It seems like a national issue, but it’s as local as your front door. The bad news is: If it’s not handled correctly, it could spell disaster for representative democracy. The good news is: The issue is important enough that it might energize average people and their representatives to stand up to the rich, powerful political bullies who—sadly for millions of their followers—control one major political party and exert a great deal of influence over the other.
The issue is the imminent demise of the U.S. Postal Service. It will be destroyed if the public does not rise up now and push back against the political and economic interests that will benefit from ending the mail as we know it.
The major political party the bullies control is the Republican party. This is not an accusation that "all Republicans want to destroy the Postal Service." However, if you’re a Republican and you fail to put pressure on Republican representatives to preserve a Postal Service that serves every home and business in the United States, and that is responsible to the people of the United States (not to a bunch of private shareholders), then you are carrying water for the bullies. The same holds true for Democrats who fail to hold their representatives’ feet to the fire on this issue.
The bullies have a great deal of money and a great deal of power, and that’s not likely to change. They cannot function, however, without the "water" that you are carrying for them. Now is the time, this is the issue, for which rank-and-file Republicans need to tell their representatives, "No more water. The leaders have gone too far. America needs the Postal Service." And when the politicians say, "We’re not trying to destroy the Postal Service," ask them to sign a pledge that they won’t. Then ask them why they refuse to sign it. And then you’ll know. Destroying the Postal Service is the plan, and only you can thwart it.
It’s difficult for Republican office-holders. They know that if they don’t follow the leaders, punishment will be swift and certain. Sadly, they need to be placed between a rock and a hard place. Their voters need to tell them that if they do follow the leaders, punishment will be swift and certain. They need to realize that they have nothing to lose by breaking with the leadership...they’ll lose their job either way. But if enough of them break with the leadership, the leadership will lose its ability to punish them. As long as elections are run fairly (a real concern and a subject for another national issue/local issue editorial), the voters will never lose their ability to punish office holders, and the office holders will eventually do what the voters demand. That’s good for people of any political stripe.
Some background: In late 2006, a lame duck Republican Congress passed, and President George W. Bush signed, a measure requiring the Postal Service to fund 75 years worth of retiree health care benefits over the following 10 years. That has translated into about $5.5 billion per year that the Postal Service has to spend that doesn’t do anything to move the mail. And, surprise surprise, the Postal Service is in severe financial distress. It’s not a surprise. It was planned. Rank and file Republicans need to understand that this is what their party leadership is doing. They need to find the courage to stand up and say, "Enough."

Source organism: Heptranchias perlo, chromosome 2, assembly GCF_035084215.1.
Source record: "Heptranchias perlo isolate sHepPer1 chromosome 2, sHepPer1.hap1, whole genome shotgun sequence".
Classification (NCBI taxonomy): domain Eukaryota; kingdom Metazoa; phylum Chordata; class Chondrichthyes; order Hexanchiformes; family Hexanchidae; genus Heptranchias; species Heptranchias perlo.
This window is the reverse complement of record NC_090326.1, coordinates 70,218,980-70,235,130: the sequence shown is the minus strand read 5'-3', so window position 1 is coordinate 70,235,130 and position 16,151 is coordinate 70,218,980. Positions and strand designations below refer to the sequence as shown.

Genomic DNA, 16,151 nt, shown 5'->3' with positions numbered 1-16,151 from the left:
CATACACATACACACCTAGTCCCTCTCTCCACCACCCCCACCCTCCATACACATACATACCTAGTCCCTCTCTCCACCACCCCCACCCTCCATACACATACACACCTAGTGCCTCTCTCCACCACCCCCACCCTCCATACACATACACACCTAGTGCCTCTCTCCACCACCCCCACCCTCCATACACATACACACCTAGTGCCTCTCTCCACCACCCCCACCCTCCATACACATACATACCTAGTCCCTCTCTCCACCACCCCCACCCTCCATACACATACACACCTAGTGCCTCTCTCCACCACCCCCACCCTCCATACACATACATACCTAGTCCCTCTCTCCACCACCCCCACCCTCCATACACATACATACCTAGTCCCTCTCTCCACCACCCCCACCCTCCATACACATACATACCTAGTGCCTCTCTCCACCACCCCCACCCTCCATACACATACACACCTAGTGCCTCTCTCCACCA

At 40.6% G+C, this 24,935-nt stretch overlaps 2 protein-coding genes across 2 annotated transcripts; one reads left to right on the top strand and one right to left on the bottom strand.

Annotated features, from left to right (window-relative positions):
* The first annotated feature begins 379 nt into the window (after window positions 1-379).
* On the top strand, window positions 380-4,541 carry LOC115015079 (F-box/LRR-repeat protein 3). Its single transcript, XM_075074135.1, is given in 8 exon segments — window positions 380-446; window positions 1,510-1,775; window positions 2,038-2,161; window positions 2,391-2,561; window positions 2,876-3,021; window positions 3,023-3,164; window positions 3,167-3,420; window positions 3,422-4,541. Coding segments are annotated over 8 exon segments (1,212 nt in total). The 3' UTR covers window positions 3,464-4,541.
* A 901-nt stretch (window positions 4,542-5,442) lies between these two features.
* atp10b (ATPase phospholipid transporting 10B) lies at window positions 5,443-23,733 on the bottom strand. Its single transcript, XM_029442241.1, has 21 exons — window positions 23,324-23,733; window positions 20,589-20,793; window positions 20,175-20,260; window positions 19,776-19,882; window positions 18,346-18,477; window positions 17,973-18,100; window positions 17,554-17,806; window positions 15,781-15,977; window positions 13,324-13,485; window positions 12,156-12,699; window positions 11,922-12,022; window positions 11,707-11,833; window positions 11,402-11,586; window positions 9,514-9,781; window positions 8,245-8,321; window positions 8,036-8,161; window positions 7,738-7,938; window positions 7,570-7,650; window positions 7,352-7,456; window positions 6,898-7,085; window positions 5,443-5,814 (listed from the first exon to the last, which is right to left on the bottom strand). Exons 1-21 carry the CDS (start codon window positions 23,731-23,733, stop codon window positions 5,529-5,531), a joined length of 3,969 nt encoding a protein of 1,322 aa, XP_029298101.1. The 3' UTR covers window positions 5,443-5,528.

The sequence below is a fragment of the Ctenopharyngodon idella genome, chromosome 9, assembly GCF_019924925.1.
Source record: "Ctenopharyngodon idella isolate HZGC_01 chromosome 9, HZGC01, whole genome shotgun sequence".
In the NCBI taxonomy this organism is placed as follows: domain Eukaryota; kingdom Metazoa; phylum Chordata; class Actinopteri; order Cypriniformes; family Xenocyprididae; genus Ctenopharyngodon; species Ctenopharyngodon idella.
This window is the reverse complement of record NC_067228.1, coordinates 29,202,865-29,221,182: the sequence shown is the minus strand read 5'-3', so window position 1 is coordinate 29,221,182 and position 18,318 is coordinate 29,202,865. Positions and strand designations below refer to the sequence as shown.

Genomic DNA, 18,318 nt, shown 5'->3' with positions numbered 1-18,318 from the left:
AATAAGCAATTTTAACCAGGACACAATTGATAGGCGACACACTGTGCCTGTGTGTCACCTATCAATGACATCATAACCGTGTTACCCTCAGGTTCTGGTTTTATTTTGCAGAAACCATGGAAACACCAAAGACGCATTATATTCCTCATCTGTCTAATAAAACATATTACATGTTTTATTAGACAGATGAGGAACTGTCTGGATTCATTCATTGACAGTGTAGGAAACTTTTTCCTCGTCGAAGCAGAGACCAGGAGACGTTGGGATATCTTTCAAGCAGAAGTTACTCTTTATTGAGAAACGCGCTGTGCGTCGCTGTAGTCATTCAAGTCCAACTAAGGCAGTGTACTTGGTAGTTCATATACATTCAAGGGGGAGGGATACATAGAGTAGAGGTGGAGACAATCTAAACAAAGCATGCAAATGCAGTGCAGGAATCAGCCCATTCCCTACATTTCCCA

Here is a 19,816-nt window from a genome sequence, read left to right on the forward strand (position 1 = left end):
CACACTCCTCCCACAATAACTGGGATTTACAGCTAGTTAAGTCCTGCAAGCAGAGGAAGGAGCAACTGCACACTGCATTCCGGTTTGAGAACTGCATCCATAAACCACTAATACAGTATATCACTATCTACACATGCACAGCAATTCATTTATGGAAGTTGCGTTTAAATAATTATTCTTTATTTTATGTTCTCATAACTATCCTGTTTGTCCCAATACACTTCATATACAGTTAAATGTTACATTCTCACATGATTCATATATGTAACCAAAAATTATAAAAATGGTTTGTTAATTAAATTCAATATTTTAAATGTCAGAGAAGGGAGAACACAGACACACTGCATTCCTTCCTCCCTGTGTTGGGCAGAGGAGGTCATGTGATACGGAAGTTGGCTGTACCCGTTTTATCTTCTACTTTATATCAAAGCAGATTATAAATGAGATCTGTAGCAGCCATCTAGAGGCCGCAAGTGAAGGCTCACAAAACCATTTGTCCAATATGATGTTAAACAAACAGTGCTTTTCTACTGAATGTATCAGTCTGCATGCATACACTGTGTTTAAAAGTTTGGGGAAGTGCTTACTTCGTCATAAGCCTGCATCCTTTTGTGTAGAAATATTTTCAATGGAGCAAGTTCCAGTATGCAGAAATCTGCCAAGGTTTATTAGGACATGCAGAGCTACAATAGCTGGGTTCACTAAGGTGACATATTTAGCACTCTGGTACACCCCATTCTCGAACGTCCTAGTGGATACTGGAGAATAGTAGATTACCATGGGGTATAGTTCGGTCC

If the Postal Service folds, its function will be taken over by private concerns. Private concerns will, of necessity, do only the postal-related work that is profitable. Delivering mail to rural areas is not profitable. It will end. Delivering mail to lower-income neighborhoods is not profitable. It will end. Maintaining enforceable service standards is not profitable. It will end. On an industry-self-serving note, delivering newspapers is not profitable, and thousands of small-town newspapers will likely be put out of business.
Private postal services can also be the ultimate editors. If they don’t like the contents of a certain mailing, they can simply not deliver it.
The Postal Service is one of the few "great equalizers" in American society. An unemployed person living in a rooming house gets exactly the same mail service, and can hold the Postal Service to exactly the same level of accountability, as the CEO of the Bank of America.
The calamities that would befall lower and middle class people with the demise of the Postal Service will not harm the richest of the rich. They can afford to pay what it costs to get things where they want to get them. They have no need to reach, or hear from, the lower or middle class, and unfettered communication among the lower and middle classes is one of the few phenomena that continually constrains wealthy persons’ wealth building. The demise of the Postal Service would be a win-win for the richest of the rich and for the politicians most eager to please them. It would be a disaster, however, for the rest of us.
Congress can quickly and easily fix the situation by relaxing the 2006 requirement, but with Republicans in the majority in the House of Representatives, it’s not likely to happen unless rank-and-file Republicans turn up the heat and, in convincing numbers, tell their representatives that dismantling the Postal Service will hurt Republicans as well as Democrats, and they should quit trying to do that.
As is so often the case, the traditional public outcry offers the best chance of a reasonable solution. Calling your Congresspersons is good. Emailing or texting them is also good. Better yet, send them a letter...while you still can.